Abr 10, 2020, 11:45am

31. Little Book of Jewish Appetizers by Leah Koenig I am reading a very long book about the birth of Modernism. However in these times my repertoire of food to make is getting boring. So I picked up this very attractive and brief guide to tasty appetizers. To my dismay I don't have all the ingredients for many of the recipes- the one that I will be making next week ( a really interesting meatball recipe that has Moroccan and Jewish Spanish roots before the Inquisition) has a lot of stuff that I have . I will just have to add mint and Italian parsley to my online order if possible. The other recipes-dips and baked goods- I will have to try when I am able to go out and buy what I need.( Chopped Egg and Caramelized Onion Spread, Smoky Sweet Potato Hummus, Barley Stuffed mushrooms, Persian Zucchini and Herb Frittata) Alas, the recipes are all for big groups and use lots of eggs. I am being careful with eggs as they are sometimes hard to find now.The author Leah Koenig is a really good food writer- I have some of her other books and and made wonderful things from them.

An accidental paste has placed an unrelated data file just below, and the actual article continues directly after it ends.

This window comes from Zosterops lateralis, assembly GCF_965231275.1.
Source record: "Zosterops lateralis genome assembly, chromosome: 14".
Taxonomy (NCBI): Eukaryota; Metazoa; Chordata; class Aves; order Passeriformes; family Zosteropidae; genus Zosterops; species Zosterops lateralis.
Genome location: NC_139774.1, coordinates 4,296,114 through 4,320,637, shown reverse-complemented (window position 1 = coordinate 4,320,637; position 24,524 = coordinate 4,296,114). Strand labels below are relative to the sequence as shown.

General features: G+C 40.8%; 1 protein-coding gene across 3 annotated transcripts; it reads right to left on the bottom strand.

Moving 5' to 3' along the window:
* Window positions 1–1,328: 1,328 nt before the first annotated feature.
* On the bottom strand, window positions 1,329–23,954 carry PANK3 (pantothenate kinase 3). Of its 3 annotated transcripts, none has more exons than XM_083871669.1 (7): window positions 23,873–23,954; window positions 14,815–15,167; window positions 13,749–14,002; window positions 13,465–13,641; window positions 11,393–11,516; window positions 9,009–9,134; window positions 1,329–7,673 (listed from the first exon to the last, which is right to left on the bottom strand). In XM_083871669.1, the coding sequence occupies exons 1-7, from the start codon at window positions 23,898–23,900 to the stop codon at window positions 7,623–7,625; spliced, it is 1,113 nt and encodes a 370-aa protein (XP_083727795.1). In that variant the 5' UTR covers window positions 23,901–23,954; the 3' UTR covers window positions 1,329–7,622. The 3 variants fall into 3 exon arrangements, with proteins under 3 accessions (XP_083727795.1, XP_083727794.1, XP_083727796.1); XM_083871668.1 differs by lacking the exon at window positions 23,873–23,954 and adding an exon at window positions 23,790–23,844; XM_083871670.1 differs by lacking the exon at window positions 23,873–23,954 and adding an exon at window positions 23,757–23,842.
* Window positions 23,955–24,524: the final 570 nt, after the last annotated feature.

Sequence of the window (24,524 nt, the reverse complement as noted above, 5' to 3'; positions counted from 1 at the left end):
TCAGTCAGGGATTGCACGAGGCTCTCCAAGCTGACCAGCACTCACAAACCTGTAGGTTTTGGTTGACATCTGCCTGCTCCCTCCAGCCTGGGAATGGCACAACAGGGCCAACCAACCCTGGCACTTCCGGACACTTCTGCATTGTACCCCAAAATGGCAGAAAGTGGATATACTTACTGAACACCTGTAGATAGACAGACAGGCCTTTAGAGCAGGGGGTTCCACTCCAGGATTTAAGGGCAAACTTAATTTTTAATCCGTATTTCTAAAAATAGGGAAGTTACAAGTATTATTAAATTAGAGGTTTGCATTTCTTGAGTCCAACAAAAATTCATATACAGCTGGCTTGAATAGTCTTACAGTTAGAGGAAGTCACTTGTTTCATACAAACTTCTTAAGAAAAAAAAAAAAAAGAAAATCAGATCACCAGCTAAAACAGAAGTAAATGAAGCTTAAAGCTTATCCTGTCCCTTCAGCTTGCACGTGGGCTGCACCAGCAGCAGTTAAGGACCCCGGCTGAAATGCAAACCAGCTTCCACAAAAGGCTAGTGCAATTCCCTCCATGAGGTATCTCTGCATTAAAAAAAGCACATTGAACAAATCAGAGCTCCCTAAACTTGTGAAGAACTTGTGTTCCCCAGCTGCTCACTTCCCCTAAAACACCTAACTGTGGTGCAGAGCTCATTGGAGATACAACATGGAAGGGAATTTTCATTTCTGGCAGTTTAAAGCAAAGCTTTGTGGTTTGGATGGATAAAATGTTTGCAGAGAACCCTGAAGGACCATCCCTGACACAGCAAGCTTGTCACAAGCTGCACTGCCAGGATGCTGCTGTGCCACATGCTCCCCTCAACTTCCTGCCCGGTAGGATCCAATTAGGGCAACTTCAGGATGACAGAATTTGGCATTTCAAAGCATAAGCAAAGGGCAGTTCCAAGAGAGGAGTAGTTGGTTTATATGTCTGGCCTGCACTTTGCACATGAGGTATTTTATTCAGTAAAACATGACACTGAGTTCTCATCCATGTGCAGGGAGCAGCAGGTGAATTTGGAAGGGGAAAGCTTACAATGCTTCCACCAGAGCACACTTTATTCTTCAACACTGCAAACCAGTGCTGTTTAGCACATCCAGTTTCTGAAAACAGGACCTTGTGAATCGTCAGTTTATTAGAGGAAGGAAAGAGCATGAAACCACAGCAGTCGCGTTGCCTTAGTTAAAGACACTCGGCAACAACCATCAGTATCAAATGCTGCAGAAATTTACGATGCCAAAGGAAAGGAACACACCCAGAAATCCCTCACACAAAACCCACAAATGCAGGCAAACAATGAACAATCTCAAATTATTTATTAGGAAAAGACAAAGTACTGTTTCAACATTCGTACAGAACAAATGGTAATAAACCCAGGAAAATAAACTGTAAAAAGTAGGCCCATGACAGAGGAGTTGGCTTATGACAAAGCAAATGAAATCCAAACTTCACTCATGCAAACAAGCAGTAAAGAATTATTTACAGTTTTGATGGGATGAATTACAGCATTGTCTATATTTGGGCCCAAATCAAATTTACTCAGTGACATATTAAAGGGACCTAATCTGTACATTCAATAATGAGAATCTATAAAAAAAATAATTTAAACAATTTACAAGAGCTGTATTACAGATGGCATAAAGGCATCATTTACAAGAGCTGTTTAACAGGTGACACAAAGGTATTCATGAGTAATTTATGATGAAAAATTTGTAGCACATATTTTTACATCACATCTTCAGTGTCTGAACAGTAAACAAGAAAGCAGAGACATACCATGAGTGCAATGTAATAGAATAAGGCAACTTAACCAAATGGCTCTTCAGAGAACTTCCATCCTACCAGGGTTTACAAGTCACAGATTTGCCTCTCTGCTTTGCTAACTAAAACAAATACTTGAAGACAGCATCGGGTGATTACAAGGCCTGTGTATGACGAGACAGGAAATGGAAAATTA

Abr 12, 2020, 8:47am

I wanted my message this year to be fairly universal in a time we all should be pulling together, whatever our beliefs. Happy Celebration, Happy Sunday, Cyrel.

Abr 12, 2020, 6:37pm

>58 PaulCranswick:. Thank you! and have a good weekend.

32. The First Moderns by William R. Everdell I have had this book on my book tower for a few years. My late brother gave to me because of the chapters on Picasso, Kandinsky and Georges Seurat. I read the whole book and marvelled at the scope of knowledge of the author. I know that he is a historian who has taught at a private high school in New York. I also found that each chapter had exact details about the inventors, musicians, scientists and artists who were selected to represent the growth of new discoveries of modernism at the beginning of the 20th century. The first chapters shows that Vienna represented the end of the 19th century in thought and culture. The ascent of Paris as the centre of 20th century culture is detailed in later chapters. The discoveries in mathematics, and physics are explained as eloquently as those in the visual arts and music and literature. Some of the work on visual arts I knew. But the way the authors synthesizes the many changes in science and art is really amazing.